Traffic pollution may cause genetic changes in the womb that increase a child's risk of developing asthma, say researchers who studied umbilical cord blood from New York City children.
The researchers found evidence of a possible new biomarker-an epigenetic alteration in the gene ACSL3-associated with prenatal exposure to polycyclic aromatic hydrocarbons (PAH), which are created as byproducts of incomplete combustion of carbon-containing fuels such as gasoline.
Epigenetic changes can disrupt the normal functioning of genes by affecting their expression, but don't cause structural changes or mutations in the genes. PAH levels are high in heavy-traffic areas, and exposure to PAHS has been linked to such diseases as cancer and childhood asthma.
The findings, published in the journal PLOS One, offer a potential clue for predicting environmentally-related asthma in children, said the researchers from the University of Cincinnati and Columbia University Mailman School of Public Health in New York City.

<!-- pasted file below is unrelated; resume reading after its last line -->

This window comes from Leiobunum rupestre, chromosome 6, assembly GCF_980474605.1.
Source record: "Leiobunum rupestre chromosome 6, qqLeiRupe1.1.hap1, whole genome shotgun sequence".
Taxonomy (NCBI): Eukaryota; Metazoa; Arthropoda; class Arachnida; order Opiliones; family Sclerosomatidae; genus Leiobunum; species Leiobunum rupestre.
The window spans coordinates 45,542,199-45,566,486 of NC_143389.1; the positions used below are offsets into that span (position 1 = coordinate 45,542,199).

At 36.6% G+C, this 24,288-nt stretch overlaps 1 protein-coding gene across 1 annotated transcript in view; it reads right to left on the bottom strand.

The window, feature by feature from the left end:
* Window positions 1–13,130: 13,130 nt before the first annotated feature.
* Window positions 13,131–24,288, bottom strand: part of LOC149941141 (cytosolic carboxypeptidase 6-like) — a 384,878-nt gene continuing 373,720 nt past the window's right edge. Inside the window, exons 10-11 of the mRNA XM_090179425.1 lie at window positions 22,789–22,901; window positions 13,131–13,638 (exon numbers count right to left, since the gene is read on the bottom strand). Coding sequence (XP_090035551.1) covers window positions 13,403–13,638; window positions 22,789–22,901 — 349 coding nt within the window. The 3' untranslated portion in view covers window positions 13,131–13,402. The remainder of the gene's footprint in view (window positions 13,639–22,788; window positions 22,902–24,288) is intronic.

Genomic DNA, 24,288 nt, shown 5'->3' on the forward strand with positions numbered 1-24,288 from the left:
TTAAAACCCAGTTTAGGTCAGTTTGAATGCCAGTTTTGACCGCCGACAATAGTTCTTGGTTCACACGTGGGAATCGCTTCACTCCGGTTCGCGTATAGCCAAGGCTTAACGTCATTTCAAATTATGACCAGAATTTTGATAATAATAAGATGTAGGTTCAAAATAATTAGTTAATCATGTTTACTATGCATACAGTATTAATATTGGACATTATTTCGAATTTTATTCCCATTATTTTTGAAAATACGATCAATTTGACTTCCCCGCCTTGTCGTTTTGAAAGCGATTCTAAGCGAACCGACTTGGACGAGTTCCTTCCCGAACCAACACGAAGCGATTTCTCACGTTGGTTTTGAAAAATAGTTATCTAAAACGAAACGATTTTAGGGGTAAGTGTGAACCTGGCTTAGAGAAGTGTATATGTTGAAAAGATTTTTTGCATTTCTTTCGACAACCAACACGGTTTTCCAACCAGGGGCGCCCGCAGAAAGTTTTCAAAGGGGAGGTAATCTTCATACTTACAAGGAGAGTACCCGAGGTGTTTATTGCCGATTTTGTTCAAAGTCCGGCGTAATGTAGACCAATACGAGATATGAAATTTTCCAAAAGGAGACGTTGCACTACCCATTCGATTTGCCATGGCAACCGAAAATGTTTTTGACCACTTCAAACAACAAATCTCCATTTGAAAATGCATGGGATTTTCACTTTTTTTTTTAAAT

"Our data support the concept that environmental exposure can interact with genes during key developmental periods to trigger disease onset later in life, and that tissues are being reprogrammed to become abnormal later," said the study's senior author, Shuk-mei Ho, PhD, professor and chair of University of Cincinnati's Department of Environmental Health.
If the findings are confirmed, changes in the ACSL3 gene could offer a new biomarker for early diagnosis of pollution-related asthma.
"Understanding early predictors of asthma is an important area of investigation because they represent potential clinical targets for intervention," said study co-author Rachel Miller, MD, director of the Asthma Project of the Columbia Center for Children's Environmental Health at Columbia University Medical Center in New York City.
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